In the greater Puerto Viejo area, arboreal and artificial crossing structures (see Figure 3) are designed to improve forest connectivity for primates and other animals that must otherwise limit their ranging to forests on only one side of a habitat gap, or traverse across unsuitable land or structures (e.g., paved road or aboveground utility lines and posts) to reach habitat on the other side of the forest gap. In this study area, designing effective crossing structures over paved roads and utility lines required a multidisciplinary team of natural resource managers, engineers, and anthropologists to test bridge designs and evaluate sites for installation (see Figure Box 1). Anthropological expertise was essential for identifying the strengths and weaknesses of crossing structure designs in relation to primate behavior and locomotion, community attitudes toward crossing design aesthetics, and community perceptions about what is (and is not) working with crossing structures (Fan 2018; Lindshield 2016). Ultimately, this anthropological knowledge is useful for developing new crossing structures that are more aesthetically appealing to local people and more functional to the primates and other animals that use them.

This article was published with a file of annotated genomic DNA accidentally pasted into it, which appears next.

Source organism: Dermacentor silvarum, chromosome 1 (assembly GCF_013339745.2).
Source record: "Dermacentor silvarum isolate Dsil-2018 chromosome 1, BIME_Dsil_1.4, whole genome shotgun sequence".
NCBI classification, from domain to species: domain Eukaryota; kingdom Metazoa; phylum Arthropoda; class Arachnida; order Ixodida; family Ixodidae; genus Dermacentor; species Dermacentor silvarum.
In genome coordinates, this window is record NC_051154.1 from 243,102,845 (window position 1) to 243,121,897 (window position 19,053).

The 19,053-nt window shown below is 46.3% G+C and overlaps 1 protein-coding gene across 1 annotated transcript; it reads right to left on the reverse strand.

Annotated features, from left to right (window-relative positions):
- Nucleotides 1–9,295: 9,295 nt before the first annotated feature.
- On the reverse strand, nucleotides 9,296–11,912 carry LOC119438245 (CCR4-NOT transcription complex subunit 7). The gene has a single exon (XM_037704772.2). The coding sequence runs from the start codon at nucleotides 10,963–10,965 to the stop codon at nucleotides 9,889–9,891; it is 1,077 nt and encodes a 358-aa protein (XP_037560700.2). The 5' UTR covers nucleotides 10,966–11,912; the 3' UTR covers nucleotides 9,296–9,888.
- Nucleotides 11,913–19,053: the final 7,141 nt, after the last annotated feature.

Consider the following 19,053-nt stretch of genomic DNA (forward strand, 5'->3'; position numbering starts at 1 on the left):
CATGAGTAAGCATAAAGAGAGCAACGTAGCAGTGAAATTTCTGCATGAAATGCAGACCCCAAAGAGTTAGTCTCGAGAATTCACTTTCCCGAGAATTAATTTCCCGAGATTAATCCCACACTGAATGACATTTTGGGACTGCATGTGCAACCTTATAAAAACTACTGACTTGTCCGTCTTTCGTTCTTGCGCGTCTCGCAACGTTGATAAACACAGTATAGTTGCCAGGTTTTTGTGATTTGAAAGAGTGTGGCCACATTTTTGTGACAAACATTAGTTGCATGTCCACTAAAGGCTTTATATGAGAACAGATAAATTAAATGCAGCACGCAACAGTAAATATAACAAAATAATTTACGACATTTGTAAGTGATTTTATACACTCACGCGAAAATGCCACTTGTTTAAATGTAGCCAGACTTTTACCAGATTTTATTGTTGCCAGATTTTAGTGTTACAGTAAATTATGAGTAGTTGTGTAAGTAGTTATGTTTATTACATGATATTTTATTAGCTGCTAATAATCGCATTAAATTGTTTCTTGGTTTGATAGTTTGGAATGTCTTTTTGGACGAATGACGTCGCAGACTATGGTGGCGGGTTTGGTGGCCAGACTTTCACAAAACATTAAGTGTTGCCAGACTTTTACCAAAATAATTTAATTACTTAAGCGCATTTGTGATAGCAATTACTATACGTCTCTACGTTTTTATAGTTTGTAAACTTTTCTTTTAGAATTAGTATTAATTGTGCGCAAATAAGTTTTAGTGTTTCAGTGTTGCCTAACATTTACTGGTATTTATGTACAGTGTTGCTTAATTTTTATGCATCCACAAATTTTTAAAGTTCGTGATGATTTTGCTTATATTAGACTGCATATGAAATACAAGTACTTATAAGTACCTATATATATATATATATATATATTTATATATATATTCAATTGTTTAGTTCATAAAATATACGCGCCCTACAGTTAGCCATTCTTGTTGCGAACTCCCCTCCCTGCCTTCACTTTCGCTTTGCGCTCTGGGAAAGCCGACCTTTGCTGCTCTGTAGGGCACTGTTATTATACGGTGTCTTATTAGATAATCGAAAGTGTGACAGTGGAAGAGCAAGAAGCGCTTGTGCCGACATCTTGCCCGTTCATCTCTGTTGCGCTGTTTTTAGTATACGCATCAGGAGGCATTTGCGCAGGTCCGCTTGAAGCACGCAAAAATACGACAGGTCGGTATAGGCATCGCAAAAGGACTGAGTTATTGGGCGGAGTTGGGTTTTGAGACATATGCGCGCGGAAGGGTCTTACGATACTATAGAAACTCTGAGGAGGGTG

Figure Box 1. Anthropologist Yibo Fan (fourth from the left) holding a participant conservation workshop in the greater Puerto Viejo area of Costa Rica to discuss potential installation sites for artificial crossing structures.

Source: Photo by Yibo Fan.